a pawn Bhop and leaves his cherish
ed chronometer, or, mayhap, his dia
mond stud glimmering there in
hopeless inaccessibility that is, of
course, provided he is the lucky
possessor of such valuable collateral.
If he is not, his case is decided. I lo
takes his valise and with sadness fast
dissolving into vindictivencss,begius
his weary walk homeward. And
all irresponsive to the auguUh, to
the depleted pockets and the de
luded hopes of their constituents,
the senators have unanimously indi
cated their stubborn resolvu ou both
sides to sit here till December. Quo
might imagine that a dying Law
rence was whispering to cither side,
"Don't, give up the ship," and in con
sequence they have pitched their
tents right on deck and are there to
stay awhile. "It is not tho petty
offices," they cry, "it's the principle,"
and for the "principle." not the
"petty offices." please remember,
these conscript fathers have doomed
themselves to sit through the sultry
summer, mopping their bald heads
and wringing the perspiration out
of their grey beards, whilst the part
ners of their bosoms go oil for
lornly to the sea shore or the moun
tains, and tho hotels here become
"like banquet halls 'deserled," aud
tho Pout hurls anathemas at Ma-hone-Iiiddlcbargers,
and the Repub
lican dittos the anti-Mahouc-Kiddlc-bargers,
and the country follows
suit. If you are uot au old-fashioned
patriot with your country's
good at heart, and your anti
quated head full of nonsense about
peace, prosperity aud general wel
fare, the situation can not' tail to
"Traitors!" hiss the Democrats
over the Republicans. "Traitors! to
sell your party principles and your
country for the paltry vote of a little
witch of a ninety pound Itcad
"Would be tyrants!" cry tho Re
publicans on their side, "Shall a mi
nority dare to dictate terms! Shall
a miserable set of Bourbons insult
our protige our plucky little Ma
hone, and refuse to submit to our
overwhelming majority of . one?
"Bargains!" roar the Democrats.
"Revolutionists!" leply the Re
"Bargains!" still iu tones of imper
tubable obstinacy front the accusing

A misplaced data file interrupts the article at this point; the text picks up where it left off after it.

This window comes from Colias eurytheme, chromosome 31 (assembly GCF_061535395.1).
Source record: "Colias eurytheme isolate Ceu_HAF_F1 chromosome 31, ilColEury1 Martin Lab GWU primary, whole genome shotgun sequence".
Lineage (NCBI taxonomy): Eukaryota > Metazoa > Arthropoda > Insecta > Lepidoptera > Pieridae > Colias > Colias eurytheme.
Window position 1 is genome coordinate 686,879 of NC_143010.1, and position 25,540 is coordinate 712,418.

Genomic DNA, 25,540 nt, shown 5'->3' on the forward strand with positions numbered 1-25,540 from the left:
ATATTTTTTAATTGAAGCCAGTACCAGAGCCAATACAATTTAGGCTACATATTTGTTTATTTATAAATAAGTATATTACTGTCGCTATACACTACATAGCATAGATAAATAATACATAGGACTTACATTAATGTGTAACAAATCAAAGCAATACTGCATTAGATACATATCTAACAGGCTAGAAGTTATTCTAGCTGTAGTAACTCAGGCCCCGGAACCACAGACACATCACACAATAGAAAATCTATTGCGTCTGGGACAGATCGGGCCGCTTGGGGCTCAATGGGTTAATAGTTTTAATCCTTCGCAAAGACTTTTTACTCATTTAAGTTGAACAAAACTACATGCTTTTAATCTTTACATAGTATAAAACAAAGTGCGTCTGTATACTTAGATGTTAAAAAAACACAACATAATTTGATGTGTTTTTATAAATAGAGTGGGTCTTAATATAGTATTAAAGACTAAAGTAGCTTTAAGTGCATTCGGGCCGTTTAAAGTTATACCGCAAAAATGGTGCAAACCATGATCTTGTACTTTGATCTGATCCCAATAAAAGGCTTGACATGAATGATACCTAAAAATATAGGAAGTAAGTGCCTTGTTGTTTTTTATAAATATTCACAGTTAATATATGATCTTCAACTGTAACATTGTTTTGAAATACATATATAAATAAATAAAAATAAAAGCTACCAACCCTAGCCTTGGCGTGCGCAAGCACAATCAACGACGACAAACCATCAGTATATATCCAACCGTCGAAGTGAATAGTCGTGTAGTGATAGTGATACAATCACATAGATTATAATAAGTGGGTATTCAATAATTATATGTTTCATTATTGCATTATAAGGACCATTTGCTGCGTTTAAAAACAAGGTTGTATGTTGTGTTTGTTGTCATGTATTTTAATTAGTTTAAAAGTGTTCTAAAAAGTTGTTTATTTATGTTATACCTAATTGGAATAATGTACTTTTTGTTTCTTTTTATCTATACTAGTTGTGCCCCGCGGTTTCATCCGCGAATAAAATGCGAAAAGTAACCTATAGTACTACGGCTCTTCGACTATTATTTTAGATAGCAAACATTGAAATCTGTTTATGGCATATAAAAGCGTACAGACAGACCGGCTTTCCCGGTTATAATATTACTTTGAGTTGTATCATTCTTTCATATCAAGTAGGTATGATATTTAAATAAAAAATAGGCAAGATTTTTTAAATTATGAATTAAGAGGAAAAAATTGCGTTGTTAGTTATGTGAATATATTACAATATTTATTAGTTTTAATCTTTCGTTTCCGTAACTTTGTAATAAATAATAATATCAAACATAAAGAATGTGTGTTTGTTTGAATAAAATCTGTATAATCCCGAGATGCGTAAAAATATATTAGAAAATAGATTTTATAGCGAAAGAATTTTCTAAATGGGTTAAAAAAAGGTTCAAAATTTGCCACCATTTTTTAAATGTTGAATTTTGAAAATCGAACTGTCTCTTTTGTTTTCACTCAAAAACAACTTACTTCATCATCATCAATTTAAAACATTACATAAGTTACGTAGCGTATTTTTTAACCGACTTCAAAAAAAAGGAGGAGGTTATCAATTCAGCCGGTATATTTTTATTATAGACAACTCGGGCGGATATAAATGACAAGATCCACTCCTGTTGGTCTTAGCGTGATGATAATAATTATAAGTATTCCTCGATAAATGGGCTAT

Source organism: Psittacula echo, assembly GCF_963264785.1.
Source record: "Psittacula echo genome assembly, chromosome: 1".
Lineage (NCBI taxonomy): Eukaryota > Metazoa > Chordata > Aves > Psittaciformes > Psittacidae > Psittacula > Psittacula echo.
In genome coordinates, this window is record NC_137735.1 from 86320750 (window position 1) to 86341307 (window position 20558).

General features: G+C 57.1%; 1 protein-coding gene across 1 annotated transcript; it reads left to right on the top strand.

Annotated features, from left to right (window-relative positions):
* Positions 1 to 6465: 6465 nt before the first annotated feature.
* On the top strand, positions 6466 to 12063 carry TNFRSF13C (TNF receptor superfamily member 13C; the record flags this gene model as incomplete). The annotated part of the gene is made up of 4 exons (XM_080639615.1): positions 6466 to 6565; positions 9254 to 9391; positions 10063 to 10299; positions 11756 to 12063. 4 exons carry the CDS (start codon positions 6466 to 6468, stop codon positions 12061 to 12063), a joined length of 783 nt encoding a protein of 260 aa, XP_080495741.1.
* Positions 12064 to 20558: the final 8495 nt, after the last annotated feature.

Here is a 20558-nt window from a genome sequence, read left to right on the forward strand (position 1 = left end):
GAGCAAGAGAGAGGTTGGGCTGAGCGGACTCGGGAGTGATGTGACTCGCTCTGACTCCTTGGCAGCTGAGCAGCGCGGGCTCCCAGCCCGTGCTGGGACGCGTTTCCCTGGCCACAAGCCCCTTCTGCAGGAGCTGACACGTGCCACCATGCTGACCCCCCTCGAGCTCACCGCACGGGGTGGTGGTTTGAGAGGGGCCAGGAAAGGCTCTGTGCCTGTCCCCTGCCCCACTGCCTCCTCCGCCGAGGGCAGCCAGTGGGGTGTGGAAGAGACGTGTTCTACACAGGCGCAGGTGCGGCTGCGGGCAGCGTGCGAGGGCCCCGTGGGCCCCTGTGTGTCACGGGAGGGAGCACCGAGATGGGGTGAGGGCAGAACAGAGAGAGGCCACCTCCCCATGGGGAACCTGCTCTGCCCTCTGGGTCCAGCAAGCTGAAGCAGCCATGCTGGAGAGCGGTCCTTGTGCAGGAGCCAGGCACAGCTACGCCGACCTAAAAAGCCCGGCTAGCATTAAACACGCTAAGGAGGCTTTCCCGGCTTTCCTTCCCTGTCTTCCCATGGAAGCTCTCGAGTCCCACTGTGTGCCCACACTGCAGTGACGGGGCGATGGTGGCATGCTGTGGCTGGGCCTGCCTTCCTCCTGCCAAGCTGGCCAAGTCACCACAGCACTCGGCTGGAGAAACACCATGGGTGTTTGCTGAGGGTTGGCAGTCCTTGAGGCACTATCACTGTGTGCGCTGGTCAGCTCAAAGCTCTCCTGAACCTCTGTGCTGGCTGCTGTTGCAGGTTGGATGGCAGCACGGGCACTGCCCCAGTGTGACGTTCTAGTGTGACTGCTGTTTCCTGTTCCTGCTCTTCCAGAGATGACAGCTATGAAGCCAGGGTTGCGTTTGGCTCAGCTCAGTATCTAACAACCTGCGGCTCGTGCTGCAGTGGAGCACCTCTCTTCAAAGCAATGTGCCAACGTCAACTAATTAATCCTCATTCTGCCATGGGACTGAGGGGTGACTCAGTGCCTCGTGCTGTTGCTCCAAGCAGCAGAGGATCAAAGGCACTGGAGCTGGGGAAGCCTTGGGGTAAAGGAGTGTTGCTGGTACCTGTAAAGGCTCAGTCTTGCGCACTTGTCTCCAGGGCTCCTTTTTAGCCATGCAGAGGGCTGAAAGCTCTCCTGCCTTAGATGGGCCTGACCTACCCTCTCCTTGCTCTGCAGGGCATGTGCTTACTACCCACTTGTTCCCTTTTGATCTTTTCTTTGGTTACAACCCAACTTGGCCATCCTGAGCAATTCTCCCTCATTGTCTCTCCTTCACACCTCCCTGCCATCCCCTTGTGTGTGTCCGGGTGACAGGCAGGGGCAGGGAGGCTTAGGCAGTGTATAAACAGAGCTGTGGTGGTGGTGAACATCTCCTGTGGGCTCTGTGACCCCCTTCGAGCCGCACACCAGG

"FalsifiertLi ," and then some
body a little cooler than the rest
claps a hand over the Republican
mouth and tries to pour oil 011 the
seething waters; then there is an ad
journment, and at twelve next day
a reassembling and the same pro
gramme is gone over again. Now
and then some teuator with
less pluck or stubbornness in
his marrow than the rest pairs
with some one on the opposite
side, and hies him home about his
business, and in this way, very
slowly but very surely, the Seuate
is melting away, and here comes
in the prospect of a pretty dilemma.
No Democrat will, compromise his
dignity by pairing with Mr Mahone.
In consequence, as the senators, oue
by one pair and silently steal away,
M r. Mahone will presently find him
self the Alexander Selkirk of the
Senate chamber, and what a pleas
ant time he and the Vice President
will have glowering at each other
during dog days.
Yesterday, in the gcncrl melee,
Texas made herself heard. Much
apparent surprise was manifested
by every oneat the unaccustomed
sopnd; for Texas enjoys the unique
position of, the silent one in the
Seuate a kind of speechless Poly
hyinulaaslt were, with her linger
perpetually ou her closed lips or
uo I aiii mistaken, fche is more like
a drowsy Somtius (minus the sable
god's young beauty) nodding in in
attentive quiet, while the rest ol
the Union plays football with the
cciii.sliliitiou. But yesterday she
woke up with a sudden- and very
angry shake, aud completely amaz
ed us. She spoke in the rant
iug tones, aud raving gesticulation
which time aud fauiiliariiy have cu
dearcd to all of Senator Coke's con
stituents. Mr. Fry e, of Maine, had
ou I he previous day cast some iu
uiuiiatious on the free ballot aud